The rising traffic of UAVs in the sky is already prompting tighter scrutiny of restrictions around their use
On 25 May 2018, a new EU General Data Protection Regulation comes into force and will apply across all EU member states. Pending the outcome of Brexit this also includes the UK. There are potentially serious implications for drone filmmakers and in an increasingly litigious society it is probably only a matter of time before an operator is taken to court under the new rules. When infringements can be subject to fines of up to EUR 20 million or in the case of in the case of a business, up to 2% or 4% of the total worldwide annual turnover of the preceding financial year, whichever is the higher – then it’s worth paying attention to what the rules do and do not permit.
There are obvious cases where drones might be deemed to deliberately invade the privacy of citizens – hovering low over houses where permission has not been sought or trying to peek into the window of a high rise.
Filmmakers will be sensitive to this issue and most production companies will be obtaining image rights and all relevant permissions for whatever they plan to shoot as a matter of course.
However, with drones now fitted with a variety of sensors including artificial intelligence in the case of Chinese developer Zero Zero Robotics, the exact ‘mission’ of a drone flying overhead may not be apparent to people on the ground. While a drone may be flying at a legal height and within the parameters of a designated area, anyone who can see the drone or any owner of an adjacent property to its flightpath may find cause for alarm.
The rising traffic of UAVs in the sky is already prompting tighter scrutiny of restrictions around their use. Aviation authorities worldwide are calling for drones to be outlawed in the vicinity of aircraft after several near misses. Specifically, when it comes to data protection there are aspects which can escape the net.
The right which everyone has for respect for their private and family life, and home is enshrined under Article 8 of the European Convention on Human Rights. From a UK perspective, the Convention rights are incorporated into UK law by way of the Human Rights Act 1998.
Data protection rules give people captured in images a right to ask for their photos to be deleted if they have not given consent beforehand.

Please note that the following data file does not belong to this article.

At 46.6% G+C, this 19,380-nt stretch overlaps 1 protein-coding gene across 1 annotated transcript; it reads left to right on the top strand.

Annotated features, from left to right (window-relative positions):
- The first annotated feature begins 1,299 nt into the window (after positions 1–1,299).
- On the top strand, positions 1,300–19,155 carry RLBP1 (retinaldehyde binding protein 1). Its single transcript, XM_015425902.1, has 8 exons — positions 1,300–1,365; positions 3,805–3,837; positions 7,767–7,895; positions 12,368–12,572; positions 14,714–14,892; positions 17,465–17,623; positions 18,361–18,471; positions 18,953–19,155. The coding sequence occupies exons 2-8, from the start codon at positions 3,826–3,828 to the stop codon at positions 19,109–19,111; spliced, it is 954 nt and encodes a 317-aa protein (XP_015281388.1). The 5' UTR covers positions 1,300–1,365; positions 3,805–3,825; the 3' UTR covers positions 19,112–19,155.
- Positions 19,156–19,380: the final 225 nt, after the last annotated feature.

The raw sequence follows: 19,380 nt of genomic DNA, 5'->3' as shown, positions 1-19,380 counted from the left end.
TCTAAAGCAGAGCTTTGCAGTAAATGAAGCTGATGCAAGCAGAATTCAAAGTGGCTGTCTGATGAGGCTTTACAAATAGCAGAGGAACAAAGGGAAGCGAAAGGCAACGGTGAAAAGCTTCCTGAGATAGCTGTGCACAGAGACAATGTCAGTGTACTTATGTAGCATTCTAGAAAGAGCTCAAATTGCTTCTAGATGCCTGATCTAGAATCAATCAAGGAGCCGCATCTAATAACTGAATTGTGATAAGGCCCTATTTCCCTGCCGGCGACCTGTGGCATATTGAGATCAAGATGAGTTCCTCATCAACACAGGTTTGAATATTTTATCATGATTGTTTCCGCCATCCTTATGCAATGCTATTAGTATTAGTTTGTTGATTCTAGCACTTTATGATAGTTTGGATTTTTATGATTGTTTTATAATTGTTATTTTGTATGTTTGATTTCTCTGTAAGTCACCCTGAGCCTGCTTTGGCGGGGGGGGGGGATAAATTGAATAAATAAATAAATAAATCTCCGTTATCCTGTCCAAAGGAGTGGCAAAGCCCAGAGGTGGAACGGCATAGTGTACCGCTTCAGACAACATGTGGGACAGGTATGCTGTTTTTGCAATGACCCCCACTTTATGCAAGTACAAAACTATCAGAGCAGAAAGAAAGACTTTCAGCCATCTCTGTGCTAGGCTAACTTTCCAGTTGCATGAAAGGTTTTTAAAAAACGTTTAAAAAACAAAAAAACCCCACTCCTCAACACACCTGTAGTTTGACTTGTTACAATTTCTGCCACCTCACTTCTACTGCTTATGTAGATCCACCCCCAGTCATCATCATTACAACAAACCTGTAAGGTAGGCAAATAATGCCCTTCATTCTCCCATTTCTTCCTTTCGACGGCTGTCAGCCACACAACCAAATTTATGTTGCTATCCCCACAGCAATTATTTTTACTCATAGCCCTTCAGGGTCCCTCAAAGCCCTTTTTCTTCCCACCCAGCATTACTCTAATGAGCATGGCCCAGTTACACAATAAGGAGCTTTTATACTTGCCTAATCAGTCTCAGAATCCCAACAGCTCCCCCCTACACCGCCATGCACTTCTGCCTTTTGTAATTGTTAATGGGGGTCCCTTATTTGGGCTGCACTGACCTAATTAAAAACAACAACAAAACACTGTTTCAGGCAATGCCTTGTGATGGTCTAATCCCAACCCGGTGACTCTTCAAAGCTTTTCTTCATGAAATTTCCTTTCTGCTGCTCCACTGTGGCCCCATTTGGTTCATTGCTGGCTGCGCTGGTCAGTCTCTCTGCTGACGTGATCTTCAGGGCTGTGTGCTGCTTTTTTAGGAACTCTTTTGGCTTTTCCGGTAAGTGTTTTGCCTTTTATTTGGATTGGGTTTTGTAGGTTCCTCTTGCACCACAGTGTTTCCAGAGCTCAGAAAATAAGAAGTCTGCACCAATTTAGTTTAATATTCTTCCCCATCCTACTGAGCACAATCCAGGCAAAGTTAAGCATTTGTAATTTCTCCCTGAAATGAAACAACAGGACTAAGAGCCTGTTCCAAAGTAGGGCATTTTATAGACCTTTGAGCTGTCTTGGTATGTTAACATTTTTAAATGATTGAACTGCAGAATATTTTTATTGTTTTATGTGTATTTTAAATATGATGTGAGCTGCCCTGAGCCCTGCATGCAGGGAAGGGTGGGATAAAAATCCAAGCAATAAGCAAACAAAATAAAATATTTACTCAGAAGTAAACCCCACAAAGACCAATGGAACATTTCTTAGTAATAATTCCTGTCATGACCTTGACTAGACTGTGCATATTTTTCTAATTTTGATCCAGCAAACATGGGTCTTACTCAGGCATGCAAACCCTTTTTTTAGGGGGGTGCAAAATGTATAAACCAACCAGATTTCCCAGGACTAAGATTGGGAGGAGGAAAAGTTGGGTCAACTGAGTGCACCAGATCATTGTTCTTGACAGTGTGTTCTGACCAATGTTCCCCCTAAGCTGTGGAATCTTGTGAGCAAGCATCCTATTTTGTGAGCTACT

So being as transparent and clear to potential subjects upfront is a sensible step.
According to Sally Annereau, Senior Data Protection Advisor at law firm Taylor Wessing, this can include taking steps to make the drone as noticeable as possible. This could include using bright colours, flashing lights and alert noises. It can also include labelling or providing registration mark details for the drone, which may be relevant if control of the drone is lost and data needs to be linked back to the operator. The use of registration marks may also provide the future potential for wireless transmission of drone registration details to be cross referenced with an online resource providing details of the controller of the drone and its use.
Annereau also points to websites and applications to give more information about why, how and where drones have and will be used by the controller.
Key data protection requirements relevant to the use of drones also includes proportionate processing. In practice this means making an assessment to ensure that only personal data that is “adequate, relevant and not excessive” are collected and that “any personal data collected is limited to the minimum necessary for the purpose.”
Annereau provides guidance to help meet this requirement and suggests understanding the capabilities of the drone and choosing technology and settings that are appropriate to the specific objective. For example:
- switching off the recording features where these are not required or only activating these when the drone has reached the specific zone of interest, (rather than leaving these continuously running across the flight).
- understanding if the drone has features that can be used to restrict its field of vision to a reduced area of focus;
- considering whether software built into the drone (or capable of being applied to the drone) enables mapping against pre-defined no-fly zones. This can be done to prevent the drone entering these areas and minimising the risk of intrusive personal data collection.
- understanding the drone’s data storage capabilities and ensuring that any personal data collected is only kept for the minimum time necessary for its purpose and disposed of appropriately when it is no longer required.
Beyond this it is necessary to secure the data. It means taking steps to secure personal data from any unauthorised or accidental access, disclosure, alteration or loss, including remote cyber-attacks on the drone itself and where the personal data is being transmitted from the device. This could, for example, be by using encryption or other appropriate methods to lock down access to the information to only those limited people who are authorised to view or access the recorded images and data.
There is no such thing as casually flying a drone when any image and information gathered by cameras and sensors on board is the personal property of someone. A privacy risk assessment model for drones has become essential.
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